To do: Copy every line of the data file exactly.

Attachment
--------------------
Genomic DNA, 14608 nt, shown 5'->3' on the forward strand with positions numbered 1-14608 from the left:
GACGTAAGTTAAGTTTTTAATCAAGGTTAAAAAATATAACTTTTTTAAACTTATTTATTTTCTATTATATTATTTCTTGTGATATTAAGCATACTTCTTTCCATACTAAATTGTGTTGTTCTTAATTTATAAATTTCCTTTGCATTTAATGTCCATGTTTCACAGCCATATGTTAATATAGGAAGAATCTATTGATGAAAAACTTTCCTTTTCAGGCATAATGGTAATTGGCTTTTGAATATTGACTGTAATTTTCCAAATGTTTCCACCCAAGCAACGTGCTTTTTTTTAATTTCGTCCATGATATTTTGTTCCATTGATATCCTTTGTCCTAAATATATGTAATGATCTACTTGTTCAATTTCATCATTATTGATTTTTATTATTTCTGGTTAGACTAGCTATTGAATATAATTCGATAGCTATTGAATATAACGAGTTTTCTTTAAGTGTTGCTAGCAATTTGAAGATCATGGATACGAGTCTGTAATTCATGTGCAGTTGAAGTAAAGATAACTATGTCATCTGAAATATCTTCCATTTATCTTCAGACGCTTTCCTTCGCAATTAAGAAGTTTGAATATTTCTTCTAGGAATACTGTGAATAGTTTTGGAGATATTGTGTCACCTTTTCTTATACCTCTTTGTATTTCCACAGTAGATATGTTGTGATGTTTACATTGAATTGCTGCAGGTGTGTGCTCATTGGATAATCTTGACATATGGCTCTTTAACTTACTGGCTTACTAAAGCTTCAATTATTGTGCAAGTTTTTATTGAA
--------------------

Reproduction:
Genomic DNA, 14608 nt, shown 5'->3' on the forward strand with positions numbered 1-14608 from the left:
GACGTAAGTTAAGTTTTTAATCAAGGTTAAAAAATATAACTTTTTTAAACTTATTTATTTTCTATTATATTATTTCTTGTGATATTAAGCATACTTCTTTCCATACTAAATTGTGTTGTTCTTAATTTATAAATTTCCTTTGCATTTAATGTCCATGTTTCACAGCCATATGTTAATATAGGAAGAATCTATTGATGAAAAACTTTCCTTTTCAGGCATAATGGTAATTGGCTTTTGAATATTGACTGTAATTTTCCAAATGTTTCCACCCAAGCAACGTGCTTTTTTTTAATTTCGTCCATGATATTTTGTTCCATTGATATCCTTTGTCCTAAATATATGTAATGATCTACTTGTTCAATTTCATCATTATTGATTTTTATTATTTCTGGTTAGACTAGCTATTGAATATAATTCGATAGCTATTGAATATAACGAGTTTTCTTTAAGTGTTGCTAGCAATTTGAAGATCATGGATACGAGTCTGTAATTCATGTGCAGTTGAAGTAAAGATAACTATGTCATCTGAAATATCTTCCATTTATCTTCAGACGCTTTCCTTCGCAATTAAGAAGTTTGAATATTTCTTCTAGGAATACTGTGAATAGTTTTGGAGATATTGTGTCACCTTTTCTTATACCTCTTTGTATTTCCACAGTAGATATGTTGTGATGTTTACATTGAATTGCTGCAGGTGTGTGCTCATTGGATAATCTTGACATATGGCTCTTTAACTTACTGGCTTACTAAAGCTTCAATTATTGTGCAAGTTTTTATTGAA